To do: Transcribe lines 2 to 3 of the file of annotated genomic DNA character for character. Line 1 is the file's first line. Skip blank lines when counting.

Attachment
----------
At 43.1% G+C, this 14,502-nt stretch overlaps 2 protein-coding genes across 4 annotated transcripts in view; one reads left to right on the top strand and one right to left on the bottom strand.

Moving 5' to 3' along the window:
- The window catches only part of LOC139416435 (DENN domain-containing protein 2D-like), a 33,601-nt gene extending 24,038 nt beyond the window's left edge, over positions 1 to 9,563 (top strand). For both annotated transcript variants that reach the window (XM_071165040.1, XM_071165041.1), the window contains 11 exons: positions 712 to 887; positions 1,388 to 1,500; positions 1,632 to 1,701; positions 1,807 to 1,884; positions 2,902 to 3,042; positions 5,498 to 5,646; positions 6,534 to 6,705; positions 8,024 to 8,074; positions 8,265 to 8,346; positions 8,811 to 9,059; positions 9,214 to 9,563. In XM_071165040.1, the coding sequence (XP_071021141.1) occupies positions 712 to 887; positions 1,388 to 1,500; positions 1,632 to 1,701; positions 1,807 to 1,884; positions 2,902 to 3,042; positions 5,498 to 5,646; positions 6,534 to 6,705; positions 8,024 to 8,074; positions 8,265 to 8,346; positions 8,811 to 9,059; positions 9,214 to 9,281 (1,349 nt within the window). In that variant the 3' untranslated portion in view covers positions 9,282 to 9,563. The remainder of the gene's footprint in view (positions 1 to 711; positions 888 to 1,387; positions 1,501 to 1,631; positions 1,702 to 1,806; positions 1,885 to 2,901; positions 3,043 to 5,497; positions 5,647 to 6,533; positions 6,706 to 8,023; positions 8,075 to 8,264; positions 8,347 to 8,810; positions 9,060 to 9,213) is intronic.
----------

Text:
Moving 5' to 3' along the window:
- The window catches only part of LOC139416435 (DENN domain-containing protein 2D-like), a 33,601-nt gene extending 24,038 nt beyond the window's left edge, over positions 1 to 9,563 (top strand). For both annotated transcript variants that reach the window (XM_071165040.1, XM_071165041.1), the window contains 11 exons: positions 712 to 887; positions 1,388 to 1,500; positions 1,632 to 1,701; positions 1,807 to 1,884; positions 2,902 to 3,042; positions 5,498 to 5,646; positions 6,534 to 6,705; positions 8,024 to 8,074; positions 8,265 to 8,346; positions 8,811 to 9,059; positions 9,214 to 9,563. In XM_071165040.1, the coding sequence (XP_071021141.1) occupies positions 712 to 887; positions 1,388 to 1,500; positions 1,632 to 1,701; positions 1,807 to 1,884; positions 2,902 to 3,042; positions 5,498 to 5,646; positions 6,534 to 6,705; positions 8,024 to 8,074; positions 8,265 to 8,346; positions 8,811 to 9,059; positions 9,214 to 9,281 (1,349 nt within the window). In that variant the 3' untranslated portion in view covers positions 9,282 to 9,563. The remainder of the gene's footprint in view (positions 1 to 711; positions 888 to 1,387; positions 1,501 to 1,631; positions 1,702 to 1,806; positions 1,885 to 2,901; positions 3,043 to 5,497; positions 5,647 to 6,533; positions 6,706 to 8,023; positions 8,075 to 8,264; positions 8,347 to 8,810; positions 9,060 to 9,213) is intronic.